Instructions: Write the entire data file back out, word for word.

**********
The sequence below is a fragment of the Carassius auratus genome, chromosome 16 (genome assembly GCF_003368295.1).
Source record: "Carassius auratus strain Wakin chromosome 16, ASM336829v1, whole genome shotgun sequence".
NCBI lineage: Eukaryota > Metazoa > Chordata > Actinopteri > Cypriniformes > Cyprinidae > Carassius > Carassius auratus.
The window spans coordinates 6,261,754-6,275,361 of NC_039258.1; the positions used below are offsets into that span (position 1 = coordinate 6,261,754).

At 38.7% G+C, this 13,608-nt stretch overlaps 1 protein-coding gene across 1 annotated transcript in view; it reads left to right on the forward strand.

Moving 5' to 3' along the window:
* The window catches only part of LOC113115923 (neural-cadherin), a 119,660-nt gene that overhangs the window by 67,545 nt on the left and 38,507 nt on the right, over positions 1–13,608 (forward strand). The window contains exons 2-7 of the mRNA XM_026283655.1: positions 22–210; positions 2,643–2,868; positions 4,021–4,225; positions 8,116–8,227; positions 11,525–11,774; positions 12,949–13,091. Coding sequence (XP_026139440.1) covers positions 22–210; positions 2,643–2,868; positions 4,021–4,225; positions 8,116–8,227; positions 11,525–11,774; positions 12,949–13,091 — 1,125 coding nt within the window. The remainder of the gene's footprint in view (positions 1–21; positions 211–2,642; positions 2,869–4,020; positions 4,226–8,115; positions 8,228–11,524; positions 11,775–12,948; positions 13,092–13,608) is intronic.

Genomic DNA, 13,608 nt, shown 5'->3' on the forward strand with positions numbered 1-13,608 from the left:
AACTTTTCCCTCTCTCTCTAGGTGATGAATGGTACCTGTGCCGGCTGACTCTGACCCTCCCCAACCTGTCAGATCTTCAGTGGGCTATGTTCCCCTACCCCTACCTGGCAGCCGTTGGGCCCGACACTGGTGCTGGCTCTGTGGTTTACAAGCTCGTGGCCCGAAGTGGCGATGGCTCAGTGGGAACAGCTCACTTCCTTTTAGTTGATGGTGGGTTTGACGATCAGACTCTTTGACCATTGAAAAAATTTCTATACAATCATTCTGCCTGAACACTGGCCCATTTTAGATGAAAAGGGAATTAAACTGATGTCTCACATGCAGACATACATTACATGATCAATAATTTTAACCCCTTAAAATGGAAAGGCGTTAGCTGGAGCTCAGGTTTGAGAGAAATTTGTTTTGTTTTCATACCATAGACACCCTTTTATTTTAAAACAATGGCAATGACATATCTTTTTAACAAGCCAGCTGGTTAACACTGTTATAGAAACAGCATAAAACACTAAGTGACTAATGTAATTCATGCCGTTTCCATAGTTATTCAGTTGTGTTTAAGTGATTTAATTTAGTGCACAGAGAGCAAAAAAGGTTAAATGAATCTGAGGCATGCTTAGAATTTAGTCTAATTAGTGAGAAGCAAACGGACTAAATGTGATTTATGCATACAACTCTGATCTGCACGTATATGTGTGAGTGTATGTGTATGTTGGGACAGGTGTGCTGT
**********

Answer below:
The sequence below is a fragment of the Carassius auratus genome, chromosome 16 (genome assembly GCF_003368295.1).
Source record: "Carassius auratus strain Wakin chromosome 16, ASM336829v1, whole genome shotgun sequence".
NCBI lineage: Eukaryota > Metazoa > Chordata > Actinopteri > Cypriniformes > Cyprinidae > Carassius > Carassius auratus.
The window spans coordinates 6,261,754-6,275,361 of NC_039258.1; the positions used below are offsets into that span (position 1 = coordinate 6,261,754).

At 38.7% G+C, this 13,608-nt stretch overlaps 1 protein-coding gene across 1 annotated transcript in view; it reads left to right on the forward strand.

Moving 5' to 3' along the window:
* The window catches only part of LOC113115923 (neural-cadherin), a 119,660-nt gene that overhangs the window by 67,545 nt on the left and 38,507 nt on the right, over positions 1–13,608 (forward strand). The window contains exons 2-7 of the mRNA XM_026283655.1: positions 22–210; positions 2,643–2,868; positions 4,021–4,225; positions 8,116–8,227; positions 11,525–11,774; positions 12,949–13,091. Coding sequence (XP_026139440.1) covers positions 22–210; positions 2,643–2,868; positions 4,021–4,225; positions 8,116–8,227; positions 11,525–11,774; positions 12,949–13,091 — 1,125 coding nt within the window. The remainder of the gene's footprint in view (positions 1–21; positions 211–2,642; positions 2,869–4,020; positions 4,226–8,115; positions 8,228–11,524; positions 11,775–12,948; positions 13,092–13,608) is intronic.

Genomic DNA, 13,608 nt, shown 5'->3' on the forward strand with positions numbered 1-13,608 from the left:
AACTTTTCCCTCTCTCTCTAGGTGATGAATGGTACCTGTGCCGGCTGACTCTGACCCTCCCCAACCTGTCAGATCTTCAGTGGGCTATGTTCCCCTACCCCTACCTGGCAGCCGTTGGGCCCGACACTGGTGCTGGCTCTGTGGTTTACAAGCTCGTGGCCCGAAGTGGCGATGGCTCAGTGGGAACAGCTCACTTCCTTTTAGTTGATGGTGGGTTTGACGATCAGACTCTTTGACCATTGAAAAAATTTCTATACAATCATTCTGCCTGAACACTGGCCCATTTTAGATGAAAAGGGAATTAAACTGATGTCTCACATGCAGACATACATTACATGATCAATAATTTTAACCCCTTAAAATGGAAAGGCGTTAGCTGGAGCTCAGGTTTGAGAGAAATTTGTTTTGTTTTCATACCATAGACACCCTTTTATTTTAAAACAATGGCAATGACATATCTTTTTAACAAGCCAGCTGGTTAACACTGTTATAGAAACAGCATAAAACACTAAGTGACTAATGTAATTCATGCCGTTTCCATAGTTATTCAGTTGTGTTTAAGTGATTTAATTTAGTGCACAGAGAGCAAAAAAGGTTAAATGAATCTGAGGCATGCTTAGAATTTAGTCTAATTAGTGAGAAGCAAACGGACTAAATGTGATTTATGCATACAACTCTGATCTGCACGTATATGTGTGAGTGTATGTGTATGTTGGGACAGGTGTGCTGT